1 to 9$\displaystyle \int f(x)~dx$ = -1, 7 to 9$\displaystyle \int f(x)~dx$ = 5, 7 to 9$\displaystyle \int h(x)~dx$ = 4

How do you do this one?

(e) 7 to 1$\displaystyle \int f(x)~dx$

Printable View

- Jan 20th 2009, 06:44 PMkatchat64Definite Integrals & Antiderivatives
1 to 9$\displaystyle \int f(x)~dx$ = -1, 7 to 9$\displaystyle \int f(x)~dx$ = 5, 7 to 9$\displaystyle \int h(x)~dx$ = 4

How do you do this one?

(e) 7 to 1$\displaystyle \int f(x)~dx$ - Jan 20th 2009, 06:50 PMMush
The first integral finds the area under the curve on the interval $\displaystyle x = [1,9]$. The second integral finds the area under the curve on the interval $\displaystyle x = [-1,7]$. You want to find the area under the curve on the interval $\displaystyle x = [7,1] $. This is area is related to the other two areas, in that the area you want to find can be thought of as an area which intersects the first 2 areas!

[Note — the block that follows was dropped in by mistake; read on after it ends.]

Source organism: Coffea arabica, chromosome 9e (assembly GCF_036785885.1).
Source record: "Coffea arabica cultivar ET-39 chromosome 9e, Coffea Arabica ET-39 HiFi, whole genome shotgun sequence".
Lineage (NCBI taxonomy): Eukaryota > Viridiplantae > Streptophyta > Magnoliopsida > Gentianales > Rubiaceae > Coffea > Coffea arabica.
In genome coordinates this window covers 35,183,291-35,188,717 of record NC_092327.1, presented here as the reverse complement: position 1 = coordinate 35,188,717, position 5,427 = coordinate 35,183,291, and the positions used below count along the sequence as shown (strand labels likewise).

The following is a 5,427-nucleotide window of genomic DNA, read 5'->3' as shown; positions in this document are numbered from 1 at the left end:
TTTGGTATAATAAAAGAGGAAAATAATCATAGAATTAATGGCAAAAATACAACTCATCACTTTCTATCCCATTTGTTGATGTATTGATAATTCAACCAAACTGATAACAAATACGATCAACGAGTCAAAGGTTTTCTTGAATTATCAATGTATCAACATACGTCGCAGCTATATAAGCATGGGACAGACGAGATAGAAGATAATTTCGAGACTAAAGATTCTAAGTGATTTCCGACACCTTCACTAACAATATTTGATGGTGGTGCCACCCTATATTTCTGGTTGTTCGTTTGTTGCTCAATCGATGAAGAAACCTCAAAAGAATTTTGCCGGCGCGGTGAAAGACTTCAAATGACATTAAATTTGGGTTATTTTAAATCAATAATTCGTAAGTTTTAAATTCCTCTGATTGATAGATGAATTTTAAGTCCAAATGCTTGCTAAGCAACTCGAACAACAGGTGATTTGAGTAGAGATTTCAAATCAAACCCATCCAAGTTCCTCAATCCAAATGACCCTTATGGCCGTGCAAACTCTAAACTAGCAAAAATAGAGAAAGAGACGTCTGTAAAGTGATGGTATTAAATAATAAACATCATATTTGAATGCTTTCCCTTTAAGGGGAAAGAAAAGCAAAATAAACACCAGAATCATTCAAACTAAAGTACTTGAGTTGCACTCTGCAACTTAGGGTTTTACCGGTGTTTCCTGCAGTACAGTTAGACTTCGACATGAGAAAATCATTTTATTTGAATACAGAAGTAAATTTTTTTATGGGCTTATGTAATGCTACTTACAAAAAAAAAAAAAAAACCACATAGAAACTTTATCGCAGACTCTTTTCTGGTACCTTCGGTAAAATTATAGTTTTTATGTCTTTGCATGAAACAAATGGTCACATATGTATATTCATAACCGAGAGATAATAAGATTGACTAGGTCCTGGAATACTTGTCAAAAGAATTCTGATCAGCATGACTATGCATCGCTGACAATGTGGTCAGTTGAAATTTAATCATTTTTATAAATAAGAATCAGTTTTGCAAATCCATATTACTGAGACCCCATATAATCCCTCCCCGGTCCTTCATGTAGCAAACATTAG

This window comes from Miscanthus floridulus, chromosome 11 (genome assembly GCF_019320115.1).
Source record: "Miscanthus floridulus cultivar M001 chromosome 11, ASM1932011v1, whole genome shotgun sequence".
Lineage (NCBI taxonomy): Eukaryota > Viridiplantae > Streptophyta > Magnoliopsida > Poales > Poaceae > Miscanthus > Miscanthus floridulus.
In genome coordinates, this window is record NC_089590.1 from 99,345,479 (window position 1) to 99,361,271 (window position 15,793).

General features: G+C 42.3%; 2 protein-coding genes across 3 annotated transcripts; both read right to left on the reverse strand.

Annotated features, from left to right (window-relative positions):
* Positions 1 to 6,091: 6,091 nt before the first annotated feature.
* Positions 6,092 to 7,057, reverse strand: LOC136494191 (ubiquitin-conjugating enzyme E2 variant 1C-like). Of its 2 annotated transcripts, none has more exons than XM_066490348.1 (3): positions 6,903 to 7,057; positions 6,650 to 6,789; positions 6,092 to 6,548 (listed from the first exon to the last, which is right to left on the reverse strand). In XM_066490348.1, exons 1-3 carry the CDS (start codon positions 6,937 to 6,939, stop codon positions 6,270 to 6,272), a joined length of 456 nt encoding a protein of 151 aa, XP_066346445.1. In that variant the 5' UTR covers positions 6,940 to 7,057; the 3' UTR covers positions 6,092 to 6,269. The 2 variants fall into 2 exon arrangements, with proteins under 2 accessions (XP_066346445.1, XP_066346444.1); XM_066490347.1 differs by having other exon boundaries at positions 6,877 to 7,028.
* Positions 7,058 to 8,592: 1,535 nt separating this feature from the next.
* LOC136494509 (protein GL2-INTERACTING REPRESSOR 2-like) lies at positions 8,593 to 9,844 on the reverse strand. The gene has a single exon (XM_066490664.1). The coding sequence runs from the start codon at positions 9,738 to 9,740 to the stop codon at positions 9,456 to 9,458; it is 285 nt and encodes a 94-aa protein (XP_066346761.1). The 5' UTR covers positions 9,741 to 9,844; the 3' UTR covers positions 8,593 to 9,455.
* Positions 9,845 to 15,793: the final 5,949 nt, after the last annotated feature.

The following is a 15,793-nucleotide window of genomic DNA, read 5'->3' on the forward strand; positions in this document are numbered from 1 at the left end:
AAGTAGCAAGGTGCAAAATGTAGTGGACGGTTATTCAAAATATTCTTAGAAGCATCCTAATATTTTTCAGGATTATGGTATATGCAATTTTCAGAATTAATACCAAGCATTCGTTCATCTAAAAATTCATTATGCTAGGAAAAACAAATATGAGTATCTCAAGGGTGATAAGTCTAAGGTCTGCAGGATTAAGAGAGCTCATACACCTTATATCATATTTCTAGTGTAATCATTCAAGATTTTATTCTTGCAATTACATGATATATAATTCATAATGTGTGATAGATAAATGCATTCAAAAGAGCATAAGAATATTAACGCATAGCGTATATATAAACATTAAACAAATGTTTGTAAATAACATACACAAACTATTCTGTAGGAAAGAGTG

- Jan 20th 2009, 06:58 PMkatchat64
Ok... I understand that part but my question is how do you know which ones to add or subtract to get 1 to 7 $\displaystyle \int f(x)~dx$

- Jan 20th 2009, 07:03 PMMush
Let's imagine that $\displaystyle f(x) = 2 $. I've attached a diagram to help you visualise the problem better.

The function is given by the blue line. The limits of the first integral are given by the green lines. The limits of the 2nd integral are given by the red lines. And the limits of the integral we're interested in happen to be involved in the first two!

Can you see it now? - Jan 20th 2009, 07:11 PMkatchat64
Ok... Now I understand it... the diagram really helped.... thanks! (Bow)